Yes, you can sleep in your car at a rest area.
Rest areas are intended specifically to “combat driver fatigue”. This phrase is used commonly from state to state to define the primary purpose of rest areas. The reason why states use this phrase is to discourage driver’s from using rest areas for recreational purposes.
Can You Sleep in Your Car at a Rest Area?
Even though each state is different, they all are in agreement that rest areas are intended to “combat driver fatigue”, and encourage driver’s to rest well enough to get back on the road safely. While no state specifically endorses sleeping, no state specifically prohibits sleeping either.
In order for a law enforcement officer to cite you for sleeping in your car at a rest area, there has to be a law against it. And after examining the laws and rules of every state, with respect to rest areas, there are no laws against sleeping in your car at a rest area.
Should a law enforcement officer knock on your window, tell him or her that you are very tired, and that you need this moment to close your eyes and rest long enough to get back on the road safely. By the same token, you should make it clearly evident that you are indeed resting, and not looking like you’re having fun.
Overnight Parking versus Overnight Camping
Many states have prohibited “overnight parking” and/or “overnight camping” at their rest areas. But that still doesn’t mean that sleeping in your car at a rest area is prohibited.
Keep in mind that all rest areas are open 24 hours a day, 7 days a week. It is completely fine to pull into a rest area at night, and sleep in your car long enough to rest and return to driving.
Where states have prohibited “overnight parking” or “overnight camping” they are referring to people using rest areas for purposes beyond “combating driver fatigue”. This could include staying well after you’ve already rested, or taking extra time to cook breakfast and participate in conference calls.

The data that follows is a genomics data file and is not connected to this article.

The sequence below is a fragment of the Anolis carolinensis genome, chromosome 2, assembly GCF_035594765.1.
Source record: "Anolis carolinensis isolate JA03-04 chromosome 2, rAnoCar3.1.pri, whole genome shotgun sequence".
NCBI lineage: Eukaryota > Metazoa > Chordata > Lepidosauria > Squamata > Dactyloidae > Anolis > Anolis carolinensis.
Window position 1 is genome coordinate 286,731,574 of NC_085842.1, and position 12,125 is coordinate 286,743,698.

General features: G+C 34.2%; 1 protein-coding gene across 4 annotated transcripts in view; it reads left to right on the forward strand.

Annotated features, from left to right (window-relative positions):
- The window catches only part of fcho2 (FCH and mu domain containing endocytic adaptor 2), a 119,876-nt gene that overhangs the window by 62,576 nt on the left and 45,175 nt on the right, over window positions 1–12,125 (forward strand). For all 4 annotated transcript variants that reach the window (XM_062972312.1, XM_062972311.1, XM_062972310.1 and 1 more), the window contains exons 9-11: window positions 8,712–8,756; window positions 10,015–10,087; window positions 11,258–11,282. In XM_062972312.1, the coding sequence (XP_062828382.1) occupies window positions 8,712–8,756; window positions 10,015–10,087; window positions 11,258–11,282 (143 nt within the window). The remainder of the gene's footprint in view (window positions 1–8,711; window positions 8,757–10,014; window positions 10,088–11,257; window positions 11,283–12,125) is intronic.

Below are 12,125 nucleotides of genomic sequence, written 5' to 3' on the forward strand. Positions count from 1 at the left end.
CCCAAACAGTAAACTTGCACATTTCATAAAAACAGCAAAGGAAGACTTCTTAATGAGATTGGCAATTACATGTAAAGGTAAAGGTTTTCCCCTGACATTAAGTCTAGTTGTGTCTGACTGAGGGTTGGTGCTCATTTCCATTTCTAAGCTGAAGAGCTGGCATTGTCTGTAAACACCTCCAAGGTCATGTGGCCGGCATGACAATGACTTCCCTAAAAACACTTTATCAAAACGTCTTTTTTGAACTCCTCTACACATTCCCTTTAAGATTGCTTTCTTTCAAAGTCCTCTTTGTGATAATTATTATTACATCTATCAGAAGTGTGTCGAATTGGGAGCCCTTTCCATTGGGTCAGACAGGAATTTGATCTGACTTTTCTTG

Camping is generally defined by states as being recreational. Hence, recreational use of rest areas are prohibited. Law enforcement officers would have to look for evidence that you’re enjoying your stay at a rest area, perhaps by noticing that you’ve put out slides on your RV, set up patio chairs and tables, playing music outside, etc. As long as you’re just parking your car or RV, staying inside, and not looking like you’re having fun, you’ll be fine to sleep overnight.
States Have Time Limits on How Long You Can Stay
Most states have adopted rules or laws limiting how long you can stay at a rest area. Some states, however, still have not adopted any such limits.
The majority of states generally adopt time limits ranging from 8 hours to 12 hours. South Dakota goes as short as 3 hours, while Idaho goes as long as 16 hours on certain highways. States like Arizona and Utah have no time limits at all.
Hence, if a rest area allows you to stay for 12 hours, and you need all 12 hours to sleep, rest, and get back on the road safely, then you’re fine to do so, even if its during night time hours.
Law Enforcement Officers Rarely Kick People Out
It’s rare for highway patrol officers to kick someone out for staying too long at a rest area.
Officers do not keep log books of everyone who pulled into a rest area with their dates and times. Moreover, people who have extended their stay at rest areas are not considered a threat to public safety. However, highway patrol officers do pull into rest areas at least once a day during their patrols, and eventually will take notice if your vehicle has been parked in the same space for three or four days.
As long as you don’t remain parked for more than 24 hours, you’re generally fine to remain at a rest area. Just make sure you don’t make excessive noise, draw attention to yourself, or make it clear you’re having a party.